Some days, there are no bodies for Jesús Hernandez, the local gravedigger in La Macarena, Colombia, to bury. Other days, he is overwhelmed with corpses—three, seven, sometimes 15—all ferried in by military helicopters. In the tiny, white-tiled morgue where he tends to the dead, Hernandez records their fingerprints, the shape of any scars and the number of bullet wounds. Many of the bodies have fallen victim to maggots and the jungle heat by the time he sees them, leaving little with which to identify them. He buries them behind La Macarena’s municipal cemetery, in a field covered with hundreds of white wooden plaques, marked with a date, number and, sometimes, “N.N.”—the Latin abbreviation for an unknown person.
Who is buried in this cemetery—and how they died—is of great debate. The military says the bodies are guerrillas killed in combat. But there are growing suspicions, as well as evidence, that some were in fact civilians killed in a macabre practice known here as producing a “false positive.” In certain cases across the country, it has been proven that the army has passed off civilians as rebels killed in combat, dressing some of them in guerrilla fatigues and placing weapons at their sides.
Critics believe this is a consequence of government pressure on the military to produce results in Colombia’s war on drugs and insurgents, and of rewarding officers with job promotions for combat victories. The military scandal first came to light in late 2008 when 14 young men who had disappeared from a Bogotá slum were found dead and falsely reported as guerrillas. Now, the chilling questions surrounding La Macarena’s cemetery may unveil a large repository of “falso positivo” victims, and open a chilling new chapter by revealing greater military involvement.
The war dead started arriving en masse at La Macarena’s cemetery in 2002, when the government filled the region with thousands of troops in a bid to recover territory in this traditional guerrilla bastion. It was also the same time that residents say members of their families started to disappear. Beatriz Villegas says neighbours found her brother’s home ransacked and his ID lying on the dining table a day after the military initially barred them from entering his farm property in 2006. Outside the home, his rubber boots as well as blood-soaked gloves were strewn on the ground, but Villegas’ brother was nowhere to be found.
Suspecting the worst, and knowing that military combat kills are sent to La Macarena, Villegas and her mother went to the local office of the public prosecutor. As she leafed through the book showing photos of unidentified bodies at alleged combat scenes, Villegas recognized her brother, 22, splayed with a bullet wound in the leg. He had been buried as N.N. No. 031. She says her brother was a hard-working farmer who had nothing to do with the guerrilla forces. “I want to know why the people who did this, did this,” says Villegas. “Why did they kill him?”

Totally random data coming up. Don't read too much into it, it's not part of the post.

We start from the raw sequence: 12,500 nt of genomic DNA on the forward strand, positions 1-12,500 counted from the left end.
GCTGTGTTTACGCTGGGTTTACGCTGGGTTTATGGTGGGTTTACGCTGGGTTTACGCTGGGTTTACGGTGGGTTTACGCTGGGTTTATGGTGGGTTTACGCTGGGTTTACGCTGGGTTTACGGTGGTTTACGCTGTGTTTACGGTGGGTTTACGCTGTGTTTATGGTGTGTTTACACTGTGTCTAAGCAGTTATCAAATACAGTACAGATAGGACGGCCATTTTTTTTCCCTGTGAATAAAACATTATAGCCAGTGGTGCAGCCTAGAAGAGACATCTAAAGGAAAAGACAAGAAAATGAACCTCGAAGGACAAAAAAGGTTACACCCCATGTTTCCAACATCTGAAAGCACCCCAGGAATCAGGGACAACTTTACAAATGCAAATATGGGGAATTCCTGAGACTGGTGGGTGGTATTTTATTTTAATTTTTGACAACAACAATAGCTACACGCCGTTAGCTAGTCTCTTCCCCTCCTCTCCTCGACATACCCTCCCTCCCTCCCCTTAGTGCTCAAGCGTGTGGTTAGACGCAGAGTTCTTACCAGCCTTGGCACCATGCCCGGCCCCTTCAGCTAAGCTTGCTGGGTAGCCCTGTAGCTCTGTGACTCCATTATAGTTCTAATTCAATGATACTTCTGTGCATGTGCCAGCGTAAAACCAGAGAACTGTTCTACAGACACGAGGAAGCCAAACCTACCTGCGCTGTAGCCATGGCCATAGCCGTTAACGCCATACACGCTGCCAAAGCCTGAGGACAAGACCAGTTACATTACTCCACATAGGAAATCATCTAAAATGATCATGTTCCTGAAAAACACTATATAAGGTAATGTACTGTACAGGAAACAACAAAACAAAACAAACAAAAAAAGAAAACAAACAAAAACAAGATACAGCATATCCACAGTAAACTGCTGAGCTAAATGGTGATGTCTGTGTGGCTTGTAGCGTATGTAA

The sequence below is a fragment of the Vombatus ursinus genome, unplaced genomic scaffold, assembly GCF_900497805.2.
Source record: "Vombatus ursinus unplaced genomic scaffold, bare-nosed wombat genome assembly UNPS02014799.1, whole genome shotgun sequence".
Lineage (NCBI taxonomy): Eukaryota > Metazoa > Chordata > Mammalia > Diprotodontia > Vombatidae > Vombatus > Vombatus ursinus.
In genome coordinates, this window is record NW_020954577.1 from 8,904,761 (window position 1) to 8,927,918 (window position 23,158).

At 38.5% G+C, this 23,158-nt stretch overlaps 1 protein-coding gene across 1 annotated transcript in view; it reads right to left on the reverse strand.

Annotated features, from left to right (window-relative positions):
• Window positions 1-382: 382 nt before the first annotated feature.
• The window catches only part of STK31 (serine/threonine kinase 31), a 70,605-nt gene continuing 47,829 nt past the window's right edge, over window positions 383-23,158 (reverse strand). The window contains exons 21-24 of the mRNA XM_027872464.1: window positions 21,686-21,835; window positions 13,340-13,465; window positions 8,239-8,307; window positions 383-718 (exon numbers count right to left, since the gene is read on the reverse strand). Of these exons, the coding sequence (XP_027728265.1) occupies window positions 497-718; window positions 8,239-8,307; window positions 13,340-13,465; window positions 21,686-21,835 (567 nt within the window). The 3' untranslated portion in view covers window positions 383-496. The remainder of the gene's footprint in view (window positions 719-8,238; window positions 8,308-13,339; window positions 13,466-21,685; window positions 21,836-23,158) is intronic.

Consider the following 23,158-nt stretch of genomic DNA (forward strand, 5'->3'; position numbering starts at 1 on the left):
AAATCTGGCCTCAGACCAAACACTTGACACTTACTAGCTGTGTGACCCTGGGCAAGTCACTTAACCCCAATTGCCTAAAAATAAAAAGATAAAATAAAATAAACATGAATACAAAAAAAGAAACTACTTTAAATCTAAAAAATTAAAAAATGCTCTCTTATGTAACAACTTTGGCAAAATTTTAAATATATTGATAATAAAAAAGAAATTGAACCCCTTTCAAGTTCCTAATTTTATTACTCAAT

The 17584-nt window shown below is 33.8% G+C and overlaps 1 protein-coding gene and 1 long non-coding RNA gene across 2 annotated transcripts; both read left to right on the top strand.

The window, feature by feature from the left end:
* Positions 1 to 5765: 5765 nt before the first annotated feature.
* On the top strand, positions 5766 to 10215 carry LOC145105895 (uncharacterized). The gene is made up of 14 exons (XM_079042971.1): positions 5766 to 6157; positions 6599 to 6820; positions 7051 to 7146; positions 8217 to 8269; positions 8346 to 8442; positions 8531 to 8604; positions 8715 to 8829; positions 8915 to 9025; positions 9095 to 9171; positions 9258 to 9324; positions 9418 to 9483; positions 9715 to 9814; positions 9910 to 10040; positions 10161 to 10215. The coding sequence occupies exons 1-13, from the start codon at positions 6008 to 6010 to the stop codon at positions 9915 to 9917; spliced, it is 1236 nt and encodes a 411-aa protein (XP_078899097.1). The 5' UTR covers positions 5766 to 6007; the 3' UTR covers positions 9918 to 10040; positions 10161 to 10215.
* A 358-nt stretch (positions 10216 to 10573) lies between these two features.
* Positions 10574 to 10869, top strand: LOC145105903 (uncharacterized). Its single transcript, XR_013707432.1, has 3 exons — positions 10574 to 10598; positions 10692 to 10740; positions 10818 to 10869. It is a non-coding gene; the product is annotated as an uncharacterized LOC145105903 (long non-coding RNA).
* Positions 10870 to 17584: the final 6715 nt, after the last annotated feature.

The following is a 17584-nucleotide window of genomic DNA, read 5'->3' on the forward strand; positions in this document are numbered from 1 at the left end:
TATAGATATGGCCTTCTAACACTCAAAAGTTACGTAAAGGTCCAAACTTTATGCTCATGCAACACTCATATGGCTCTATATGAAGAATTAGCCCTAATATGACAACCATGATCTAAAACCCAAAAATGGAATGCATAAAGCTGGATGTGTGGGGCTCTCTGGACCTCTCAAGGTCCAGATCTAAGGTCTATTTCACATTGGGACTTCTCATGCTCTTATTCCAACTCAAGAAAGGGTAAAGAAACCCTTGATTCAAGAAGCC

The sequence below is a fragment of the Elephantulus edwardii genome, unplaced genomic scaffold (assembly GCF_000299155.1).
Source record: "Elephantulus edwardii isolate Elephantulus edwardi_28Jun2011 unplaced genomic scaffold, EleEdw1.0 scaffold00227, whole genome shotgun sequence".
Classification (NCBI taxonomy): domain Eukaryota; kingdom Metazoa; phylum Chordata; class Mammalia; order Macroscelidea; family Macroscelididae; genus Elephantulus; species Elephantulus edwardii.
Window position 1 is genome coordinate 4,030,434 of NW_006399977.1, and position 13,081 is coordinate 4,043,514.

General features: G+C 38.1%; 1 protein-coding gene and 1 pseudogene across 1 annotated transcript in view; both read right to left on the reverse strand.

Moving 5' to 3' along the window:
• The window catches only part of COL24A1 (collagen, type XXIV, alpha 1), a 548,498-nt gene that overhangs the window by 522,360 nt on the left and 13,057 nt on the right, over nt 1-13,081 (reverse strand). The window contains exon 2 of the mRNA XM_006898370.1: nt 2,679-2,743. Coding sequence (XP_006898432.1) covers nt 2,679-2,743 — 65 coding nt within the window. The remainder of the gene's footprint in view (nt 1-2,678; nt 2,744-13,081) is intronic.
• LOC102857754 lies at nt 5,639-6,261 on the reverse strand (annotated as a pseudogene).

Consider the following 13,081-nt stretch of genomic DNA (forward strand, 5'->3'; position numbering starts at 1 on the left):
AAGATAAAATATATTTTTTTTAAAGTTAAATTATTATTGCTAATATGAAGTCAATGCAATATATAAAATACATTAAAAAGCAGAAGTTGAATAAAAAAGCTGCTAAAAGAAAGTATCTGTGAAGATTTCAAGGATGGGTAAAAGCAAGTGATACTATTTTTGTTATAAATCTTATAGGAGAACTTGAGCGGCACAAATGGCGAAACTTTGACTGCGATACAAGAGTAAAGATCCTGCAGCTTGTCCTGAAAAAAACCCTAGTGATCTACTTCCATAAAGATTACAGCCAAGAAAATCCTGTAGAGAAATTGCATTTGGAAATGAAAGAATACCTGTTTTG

Estimates of how many of the people buried in La Macarena’s N.N. cemetery are listed as guerrillas killed in combat vary widely. The military says there are 350, while the attorney general’s office says there are 449. But both the mayor of La Macarena and gravedigger Hernandez claim that there are more than 600, even though reports show they once declared there were 2,000 bodies.
Not only should the numbers of dead be investigated, but the circumstances of their deaths should be looked into as well, says Edinson Cuellar with the Orlando Fals Borda Lawyers’ Collective, who monitors human rights violations in the region. Cuellar’s group has traced 41 cases of alleged false-positive killings to La Macarena’s N.N. cemetery, and believes there are more. The attorney general’s office is investigating over 2,000 cases of suspected false positives nationwide. “We are a country that is uncovering 40 years of violence,” says Luis Gonzalez, the head prosecutor leading the investigation into La Macarena’s cemetery. “We have thousands of dead, thousands of disappeared. We need an army of people to be able to find all the cemeteries, all the graves, across the country.”
Rights groups are calling for a complete site exhumation and are frustrated by the sluggish and oft-stalled investigation launched by the attorney general’s office. But Gonzalez says the task of identifying victims using fingerprint records and mismatched databases is time-consuming. “Who has the truth?” asks Gonzalez. “This is the information that we are trying to match up.”
Arriving at the truth is further hampered by conflicting accounts, even among the people who buried the bodies. Hernandez, the gravedigger, cites evidence that he’s been burying members of the insurgency, as the military claims them to be. “It’s very rare that someone arrives with civilian clothing,” he says, pointing to the fatigues worn on arrival. But Israel Ariza, Hernandez’s former assistant, says he noticed peculiar characteristics of the dead that suggested they could be innocent victims presented as rebels: new pairs of rubber boots instead of the dirty, worn-out footwear guerrillas marching through muddy jungles would wear; holes torn through clothing that didn’t overlap with the bullet wounds; and scores of bodies dressed in civilian clothing. “I think about half were civilians and half were guerrillas,” says Ariza, who now lives in a slum of displaced people outside the city of Villavicencio. He fled there in January after Hernandez was targeted by death threats and an assassination attempt as news of the cemetery started to generate questions.
Jhonny Hurtado, a local human rights defender, was not so lucky. In March, a few months after he guided a delegation of British parliamentarians through the cemetery, he was murdered. He now rests in a marked tomb only metres away from the nameless graves over which he demanded answers.